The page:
1. Healthy heart Running is one of the best ways to give your heart muscle an effective workout. By running regularly you can improve circulation, and reduce the risk of a heart attack, high blood pressure and stroke.
2. Weight loss The average runner burns 1,000 calories an hour during a training session. So expect to get thinner, which will in turn help you run faster.
3. Osteoporosis If you run on a regular basis you are continually taxing your muscles and bones so the bones are stimulated to remain stronger and do not easily weaken with age. So bye bye osteoporosis.
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4. Mental health A regular running habit will you lift your mood and build self-esteem. It also increases your self-confidence as you reach fitness and/or weight loss goals. Running can help relieve mild depression.
5. Sleep Studies show that runners find it easier to get to sleep at night and sleep longer. Insomniacs take note.
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6. Stress Running increases your ability to cope with everyday minor irritations and stresses.
7. Happiness Endorphins engendered by exercise mean that people who run are often happier than those who don’t: ever felt that sense of elation during or after a run (known as the runner’s high)? Running regularly can also improve patience, humour and ambition, and make you more good-tempered and easy-going.
8. Anxiety Runners generally have a lower level of anxiety than those who don’t run. One study suggests that regular training reduces the activity of the serotonin receptors in the brain which regulate mood. Reduced sensitivity of these receptors to stimulation might explain the positive effects of exercise on anxiety.
9. Immune system If you are a runner you will find that you have a stronger immune system, that means you’ll suffer less from minor illnesses such as colds, allergies, fatigue, menstrual discomfort, backache, and digestive disorders.
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10. Brain power You can increase your mental functions by going running as it boosts blood flow to the brain and helps it receive oxygen and nutrients, making you more productive at work.
11. Complexion Running stimulates your circulation, improving the transportation of nutrients around your system and flushing out waste products. This will help make your skin clearer and give you that distinctive runner’s glow.
12. Fat burn By running you are building lean muscle, changing your body composition and your metabolism. Lean muscle weighs heavier than fat, but burns more calories even when you’re resting, so cultivate a regular running habit and you should see a gradual, healthy inch loss.
5 Brain Benefits of Running
Running helps more than your heart and lungs. Promising brain research shows a strong link between running and a “younger,” more nimble brain. Vigorous cardiovascular activity pumps more oxygen-and glucose-rich blood to your noggin. And when you make running a frequent habit, the rewards are long-term. All forms of exercise generate more energy for the brain, but research indicates the more aerobically challenging the exercise, the greater the mental payoff. Here’s a look at your brain on running.
Fresh, New Ideas for Your Workout Routine. Running sparks the growth of fresh nerve cells, called neurogenesis, and new blood vessels, called angiogenesis, says J. Carson Smith, PhD, an assistant professor at the University of Maryland in College Park who studies the role exercise plays in brain function. “We know that neurogenesis and angiogenesis increase brain-tissue volume, which otherwise shrinks as we age,” he says. In a 2011 study reported in the Proceedings of the National Academy of Sciences (PNAS), for example, older adults who exercised regularly increased the volume of their hippocampus—the region linked to learning and memory—by two percent, compared to inactive peers. That may not sound like much until you realize that this part of the brain isn’t known for increasing at any point in adulthood. What’s more, running appears to “rescue” many brain cells that would otherwise die.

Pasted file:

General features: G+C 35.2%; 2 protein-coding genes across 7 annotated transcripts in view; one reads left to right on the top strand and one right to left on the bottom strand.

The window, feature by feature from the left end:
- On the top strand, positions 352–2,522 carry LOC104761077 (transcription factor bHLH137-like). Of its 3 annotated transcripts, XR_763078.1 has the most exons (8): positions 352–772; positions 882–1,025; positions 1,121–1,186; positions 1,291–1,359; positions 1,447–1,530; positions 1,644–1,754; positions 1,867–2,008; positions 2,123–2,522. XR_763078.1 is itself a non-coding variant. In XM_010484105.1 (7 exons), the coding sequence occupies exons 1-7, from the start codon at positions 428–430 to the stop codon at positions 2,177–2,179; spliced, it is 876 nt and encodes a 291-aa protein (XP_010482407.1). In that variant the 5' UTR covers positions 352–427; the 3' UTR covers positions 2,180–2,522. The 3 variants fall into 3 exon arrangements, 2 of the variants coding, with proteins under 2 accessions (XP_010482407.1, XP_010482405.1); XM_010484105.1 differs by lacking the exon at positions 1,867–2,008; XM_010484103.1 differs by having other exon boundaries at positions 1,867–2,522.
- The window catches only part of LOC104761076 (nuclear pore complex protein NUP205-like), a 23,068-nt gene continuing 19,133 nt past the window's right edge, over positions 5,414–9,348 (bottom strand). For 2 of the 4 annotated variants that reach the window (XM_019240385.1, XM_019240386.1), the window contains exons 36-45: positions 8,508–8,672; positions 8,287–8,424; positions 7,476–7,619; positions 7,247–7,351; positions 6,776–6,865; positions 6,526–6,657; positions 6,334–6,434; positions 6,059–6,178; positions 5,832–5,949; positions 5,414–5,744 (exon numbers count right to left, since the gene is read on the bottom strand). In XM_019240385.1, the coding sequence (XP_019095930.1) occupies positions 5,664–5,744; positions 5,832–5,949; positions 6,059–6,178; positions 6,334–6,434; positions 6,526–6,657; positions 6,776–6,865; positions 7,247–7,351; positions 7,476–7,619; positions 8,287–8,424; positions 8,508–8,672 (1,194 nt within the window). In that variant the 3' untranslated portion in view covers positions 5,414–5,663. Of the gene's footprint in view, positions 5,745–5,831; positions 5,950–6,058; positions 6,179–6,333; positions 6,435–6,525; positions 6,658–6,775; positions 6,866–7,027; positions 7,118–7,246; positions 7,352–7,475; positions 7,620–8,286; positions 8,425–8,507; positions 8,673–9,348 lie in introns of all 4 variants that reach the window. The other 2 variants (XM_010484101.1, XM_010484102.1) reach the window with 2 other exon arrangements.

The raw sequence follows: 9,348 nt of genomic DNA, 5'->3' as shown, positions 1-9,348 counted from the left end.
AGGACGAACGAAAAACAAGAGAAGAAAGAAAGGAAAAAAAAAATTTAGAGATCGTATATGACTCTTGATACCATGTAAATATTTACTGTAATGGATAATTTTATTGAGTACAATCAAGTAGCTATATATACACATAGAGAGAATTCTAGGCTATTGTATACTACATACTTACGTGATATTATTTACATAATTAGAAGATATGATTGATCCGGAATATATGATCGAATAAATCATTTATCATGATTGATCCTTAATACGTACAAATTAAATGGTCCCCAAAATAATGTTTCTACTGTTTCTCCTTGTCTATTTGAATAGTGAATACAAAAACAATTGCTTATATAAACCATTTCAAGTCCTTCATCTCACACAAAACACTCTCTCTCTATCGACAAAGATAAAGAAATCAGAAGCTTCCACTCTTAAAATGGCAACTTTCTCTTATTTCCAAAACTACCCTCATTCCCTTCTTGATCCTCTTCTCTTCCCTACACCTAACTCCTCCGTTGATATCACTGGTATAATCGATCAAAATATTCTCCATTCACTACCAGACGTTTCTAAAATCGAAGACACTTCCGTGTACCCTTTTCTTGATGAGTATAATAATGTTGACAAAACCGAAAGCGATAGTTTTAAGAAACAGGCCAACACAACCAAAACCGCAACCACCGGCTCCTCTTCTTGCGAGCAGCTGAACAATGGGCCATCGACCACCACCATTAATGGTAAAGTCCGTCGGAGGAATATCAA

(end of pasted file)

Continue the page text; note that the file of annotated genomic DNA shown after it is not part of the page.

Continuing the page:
Sweating the Details
Running helps you get better at learning and storing new information and memories, and can potentially stave off age-related dementia. The hippocampus, a sea horse-shaped structure tucked under the medial temporal lobe, is most affected by neurodegenerative diseases such as Alzheimer’s. In a 2010 study, also in PNAS, adult mice “runners” grew new neurons that made them better at making fine distinctions between shapes and colors than sedentary rodents. Earlier studies on humans came to similar conclusions. These types of cognitive skills, including improved focus, help forestall dementia.
Lacing up regularly may make the executive functions that happen in the frontal cortex—decision-making, planning, organizing, juggling mental tasks—easier. In a 2010 Japanese study, people who’d just completed bouts of physical activity scored higher on mental tests than those who did not. So it may be that if you run regularly, you can plan your kid’s birthday and your company retreat without mixing up the details.
Being aerobically active is key not just to making memories, but finding them when you want to. In a study of patients diagnosed with the early stages of Alzheimer’s disease, those who exercised were better able to recall names of famous people. Brain scans reveal activity in the caudate nucleus, which sits in the midbrain just below the corpus collosum. This area is involved in motor function, but also supports memory circuits; running appears to improve the quality of the signals being transmitted through those circuits, which means you have better access to the zillions of details you’ve got stored there.